UBS and PwC are out with data about the world’s richest people: billionaires.
They say 589 people become billionaires from 2013 to 2018, pushing the total population to 2,101.
“It’s clear that billionaire businesses continue to thrive,” said Josef Stadler, head of ultra-high-net worth at UBS Global Wealth Management. “Billionaires are creating and steering businesses that consistently outperform equity markets.”
The number of female billionaires is up 46% during this time to 233 from 160, outpacing the 39% rise in the number of male billionaires, the report said.
Given the rise of income inequality and the growing popularity in some political circles of adding extra taxes to the world’s richest people, some billionaires prefer to stay under the radar.
“I definitely am seeing a trend that billionaires or other ultra high net worth individuals value their privacy,” said Brittany Saks, global leader of PwC’s private wealth and ultra high net worth individual practice, adding that not all billionaires want to end up on a highly publicized magazine list tracking the estimated net worths of the rich. “They want to accomplish the goals that they’ve set out for their families or their businesses, but they’re not looking for notoriety along with it.”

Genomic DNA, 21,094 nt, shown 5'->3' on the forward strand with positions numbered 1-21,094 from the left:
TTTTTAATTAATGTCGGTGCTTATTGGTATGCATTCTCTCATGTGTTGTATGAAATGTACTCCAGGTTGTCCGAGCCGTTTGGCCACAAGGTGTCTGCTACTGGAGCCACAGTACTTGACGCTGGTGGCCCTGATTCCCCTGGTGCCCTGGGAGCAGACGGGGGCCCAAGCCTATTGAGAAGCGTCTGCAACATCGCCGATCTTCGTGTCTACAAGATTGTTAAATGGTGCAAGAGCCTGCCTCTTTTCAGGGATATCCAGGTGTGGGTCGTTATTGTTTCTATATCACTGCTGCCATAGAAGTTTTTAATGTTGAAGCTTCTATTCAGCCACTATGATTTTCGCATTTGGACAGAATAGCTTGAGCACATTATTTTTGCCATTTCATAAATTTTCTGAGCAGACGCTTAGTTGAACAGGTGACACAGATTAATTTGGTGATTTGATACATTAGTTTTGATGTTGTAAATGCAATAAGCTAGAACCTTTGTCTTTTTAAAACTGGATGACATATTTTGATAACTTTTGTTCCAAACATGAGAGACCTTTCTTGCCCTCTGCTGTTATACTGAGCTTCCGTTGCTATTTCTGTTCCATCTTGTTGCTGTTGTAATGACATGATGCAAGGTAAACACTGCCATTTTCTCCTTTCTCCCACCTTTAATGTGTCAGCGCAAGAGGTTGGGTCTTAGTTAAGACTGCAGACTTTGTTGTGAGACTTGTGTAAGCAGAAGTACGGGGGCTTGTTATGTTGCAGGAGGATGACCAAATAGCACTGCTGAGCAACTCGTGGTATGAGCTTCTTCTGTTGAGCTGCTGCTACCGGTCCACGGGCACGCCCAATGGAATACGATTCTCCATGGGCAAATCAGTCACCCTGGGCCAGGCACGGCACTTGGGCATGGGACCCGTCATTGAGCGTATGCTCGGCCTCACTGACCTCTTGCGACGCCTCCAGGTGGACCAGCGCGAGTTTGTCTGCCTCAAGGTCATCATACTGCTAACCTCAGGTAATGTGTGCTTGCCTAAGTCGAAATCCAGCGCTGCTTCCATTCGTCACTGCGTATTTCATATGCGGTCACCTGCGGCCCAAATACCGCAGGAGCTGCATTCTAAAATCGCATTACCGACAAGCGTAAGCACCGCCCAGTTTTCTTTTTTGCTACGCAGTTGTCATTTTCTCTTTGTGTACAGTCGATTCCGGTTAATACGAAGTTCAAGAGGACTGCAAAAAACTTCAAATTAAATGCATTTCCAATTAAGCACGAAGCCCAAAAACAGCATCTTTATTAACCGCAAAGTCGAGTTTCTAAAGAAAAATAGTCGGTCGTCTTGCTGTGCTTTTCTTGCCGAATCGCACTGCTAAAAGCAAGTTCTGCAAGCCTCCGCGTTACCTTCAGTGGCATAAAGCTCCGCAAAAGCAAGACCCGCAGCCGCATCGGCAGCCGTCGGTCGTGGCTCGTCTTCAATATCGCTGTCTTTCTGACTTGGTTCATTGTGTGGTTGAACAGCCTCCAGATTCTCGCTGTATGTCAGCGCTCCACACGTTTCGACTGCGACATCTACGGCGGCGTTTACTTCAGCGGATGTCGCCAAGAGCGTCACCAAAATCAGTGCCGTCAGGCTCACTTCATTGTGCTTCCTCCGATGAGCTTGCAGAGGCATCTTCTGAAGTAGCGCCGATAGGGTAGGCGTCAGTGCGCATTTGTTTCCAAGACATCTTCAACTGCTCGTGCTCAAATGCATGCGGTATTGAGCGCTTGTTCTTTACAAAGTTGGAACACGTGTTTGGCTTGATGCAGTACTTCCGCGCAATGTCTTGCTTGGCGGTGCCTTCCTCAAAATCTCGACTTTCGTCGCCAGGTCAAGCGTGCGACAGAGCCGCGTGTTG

Billionaires in China
Last year was a turbulent year for billionaires in China, with their net worth dropping by 12.3% in U.S. dollars in 2018, according to the report.
“A depreciation in the Chinese yuan against the U.S. dollar (by around 6%) accounts for roughly half of the decline, as currency markets fretted about the possible impact of deglobalization,” the report said.
The decline also comes as U.S.-China trade tensions reached fever pitch in 2018 and affected global stock markets.
In Greater China, UBS said there were 814 billionaires in 2017 and just 754 in 2018, a decline of more than 7%.
Scott Gamm is a reporter at Yahoo Finance. Follow him on Twitter @ScottGamm.
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